Knees in Front of the Toes?
One of the prevailing ideas in strength coaching is that during squats, the knees should not travel in front of the toes to avoid placing excessive stress on the knees. This advice is also prevalent in physical fitness classes; for example, aerobic instructors often tell their students to keep their knees back when they squat and lunge. There’s just one problem – it’s impossible!
You simply cannot perform most athletic activities, or for that matter simply move, without at least one knee going in front of the toes of the same foot. Take a giant step, stop…then look at your rear knee. If it’s not in front of your knee then you belong to a different species! Now put your hands on your hips, perform a lunge so that your front knee does not travel in front of the toes. Great -- but again, what about the back knee? Sorry, but having the knees in front of the toes is a natural part of human movement.
From an empirical perspective, consider that in Japan it has been a common practice to sit on the floor during meals and other activities. Dr. Mel Siff discussed this in his book, Facts and Fallacies of Fitness, “The Japanese sit on the floor with their knees folded fully flexed beneath them bearing all their bodyweight for prolonged periods daily without producing an epidemic of knee injuries.” He adds that sports such as wrestling and fencing, which have a relatively low risk of knee injury, involve extending the knees far in front of the toes for prolonged periods.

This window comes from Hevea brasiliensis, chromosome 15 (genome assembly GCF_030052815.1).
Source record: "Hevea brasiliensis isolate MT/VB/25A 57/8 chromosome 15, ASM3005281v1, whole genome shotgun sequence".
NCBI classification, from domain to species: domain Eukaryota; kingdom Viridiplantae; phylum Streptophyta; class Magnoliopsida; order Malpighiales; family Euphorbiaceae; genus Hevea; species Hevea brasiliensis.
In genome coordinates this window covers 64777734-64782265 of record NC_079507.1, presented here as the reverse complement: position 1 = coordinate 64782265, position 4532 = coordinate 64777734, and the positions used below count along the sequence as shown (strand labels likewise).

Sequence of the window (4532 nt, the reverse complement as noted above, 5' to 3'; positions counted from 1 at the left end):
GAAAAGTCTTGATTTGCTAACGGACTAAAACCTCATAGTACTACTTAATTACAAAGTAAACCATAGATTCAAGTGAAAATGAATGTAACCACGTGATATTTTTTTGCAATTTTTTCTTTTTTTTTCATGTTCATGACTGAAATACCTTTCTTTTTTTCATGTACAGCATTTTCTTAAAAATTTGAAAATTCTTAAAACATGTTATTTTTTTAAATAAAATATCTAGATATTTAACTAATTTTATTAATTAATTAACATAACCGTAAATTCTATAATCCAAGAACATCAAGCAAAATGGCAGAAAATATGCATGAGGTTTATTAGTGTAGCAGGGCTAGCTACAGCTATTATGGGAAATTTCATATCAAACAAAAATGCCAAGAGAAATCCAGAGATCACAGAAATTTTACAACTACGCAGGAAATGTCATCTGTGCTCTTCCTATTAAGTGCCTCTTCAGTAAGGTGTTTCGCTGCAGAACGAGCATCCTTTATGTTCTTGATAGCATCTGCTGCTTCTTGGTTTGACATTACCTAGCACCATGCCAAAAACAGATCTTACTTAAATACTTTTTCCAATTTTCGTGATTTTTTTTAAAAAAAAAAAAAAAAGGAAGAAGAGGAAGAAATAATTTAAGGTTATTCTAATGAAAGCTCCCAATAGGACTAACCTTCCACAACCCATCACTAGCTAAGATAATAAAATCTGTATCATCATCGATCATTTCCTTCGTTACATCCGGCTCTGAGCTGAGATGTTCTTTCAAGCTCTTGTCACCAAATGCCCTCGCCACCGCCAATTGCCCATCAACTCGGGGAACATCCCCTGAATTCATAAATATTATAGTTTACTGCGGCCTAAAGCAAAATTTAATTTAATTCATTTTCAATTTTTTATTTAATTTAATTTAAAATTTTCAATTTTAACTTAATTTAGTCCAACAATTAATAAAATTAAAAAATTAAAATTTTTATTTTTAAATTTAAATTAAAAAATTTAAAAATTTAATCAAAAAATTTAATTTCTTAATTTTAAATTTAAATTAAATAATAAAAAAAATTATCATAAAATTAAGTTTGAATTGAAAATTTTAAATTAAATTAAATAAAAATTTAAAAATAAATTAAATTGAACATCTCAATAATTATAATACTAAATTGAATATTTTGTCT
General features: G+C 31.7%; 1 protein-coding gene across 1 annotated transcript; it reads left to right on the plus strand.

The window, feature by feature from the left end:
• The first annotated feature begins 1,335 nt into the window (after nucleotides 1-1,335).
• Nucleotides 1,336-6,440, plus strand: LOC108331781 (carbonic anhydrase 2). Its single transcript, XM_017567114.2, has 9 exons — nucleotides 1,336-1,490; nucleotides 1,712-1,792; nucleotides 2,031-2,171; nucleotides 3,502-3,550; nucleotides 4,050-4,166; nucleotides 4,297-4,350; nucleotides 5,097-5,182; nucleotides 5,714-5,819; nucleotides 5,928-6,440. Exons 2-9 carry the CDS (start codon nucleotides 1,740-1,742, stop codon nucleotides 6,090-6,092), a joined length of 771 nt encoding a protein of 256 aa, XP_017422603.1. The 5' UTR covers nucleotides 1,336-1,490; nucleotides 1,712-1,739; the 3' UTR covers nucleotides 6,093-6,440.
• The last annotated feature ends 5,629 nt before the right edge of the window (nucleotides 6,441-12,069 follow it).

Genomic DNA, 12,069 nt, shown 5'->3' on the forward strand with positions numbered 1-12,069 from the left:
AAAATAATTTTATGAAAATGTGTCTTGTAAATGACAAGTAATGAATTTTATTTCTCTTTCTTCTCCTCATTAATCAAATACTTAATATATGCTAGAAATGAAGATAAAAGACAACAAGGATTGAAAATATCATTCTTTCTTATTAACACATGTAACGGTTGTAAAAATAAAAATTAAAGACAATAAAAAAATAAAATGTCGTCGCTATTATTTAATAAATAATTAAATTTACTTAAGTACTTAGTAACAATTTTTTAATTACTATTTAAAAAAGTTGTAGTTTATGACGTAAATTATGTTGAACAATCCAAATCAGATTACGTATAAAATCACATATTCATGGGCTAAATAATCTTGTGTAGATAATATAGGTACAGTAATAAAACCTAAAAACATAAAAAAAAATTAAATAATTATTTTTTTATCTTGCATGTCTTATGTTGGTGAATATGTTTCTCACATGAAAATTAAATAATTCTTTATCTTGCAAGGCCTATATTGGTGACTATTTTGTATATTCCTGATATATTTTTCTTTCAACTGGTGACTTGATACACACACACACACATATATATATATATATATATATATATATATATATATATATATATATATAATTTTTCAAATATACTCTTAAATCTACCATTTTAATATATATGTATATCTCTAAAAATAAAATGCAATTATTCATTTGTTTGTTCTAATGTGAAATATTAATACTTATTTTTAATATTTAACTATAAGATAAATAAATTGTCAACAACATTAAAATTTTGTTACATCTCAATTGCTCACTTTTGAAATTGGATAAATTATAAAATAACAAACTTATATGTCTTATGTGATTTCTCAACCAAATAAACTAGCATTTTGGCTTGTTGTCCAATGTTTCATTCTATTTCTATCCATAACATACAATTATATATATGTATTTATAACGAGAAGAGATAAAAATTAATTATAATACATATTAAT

One of the sports with the lowest incidents of knee injuries is weightlifting. Not only do these athletes squat all the way down, extending their knees over their toes, but they bounce out of the bottom position. Also, in the jerk portion of the clean and jerk, the back knee moves well in front of the toes during the split. Yes, the front shin in a jerk should be perpendicular to the floor, but this is because it’s a stronger position because the knee is not as bent. Likewise, during a hip flexor stretch, it’s easier to stretch the muscles that create hip flexion if the front knee stays over the toes, not in front of them.
One reason that deep squats seldom cause problems is that the deeper the squat, the lower the shearing forces (i.e., forces that try to pry the joints apart). In fact, in a paper published in Sports Medicine in 2013, the sports scientists found that the highest stresses on the knee were not in the deep squat position, but at 90 degrees. Further, the researchers said, “Concerns about degenerative changes of the tendofemoral complex and the apparent higher risk for chondromalacia, osteoarthritis, and osteochondritis in deep squats are unfounded.
Finally, in a study published in 2003 by the University of Memphis, researchers discovered that placing a barrier in front of the knees to restrict the forward motion of the knees dramatically increases the torque on the hip.
Knees in front of the toes? No problem!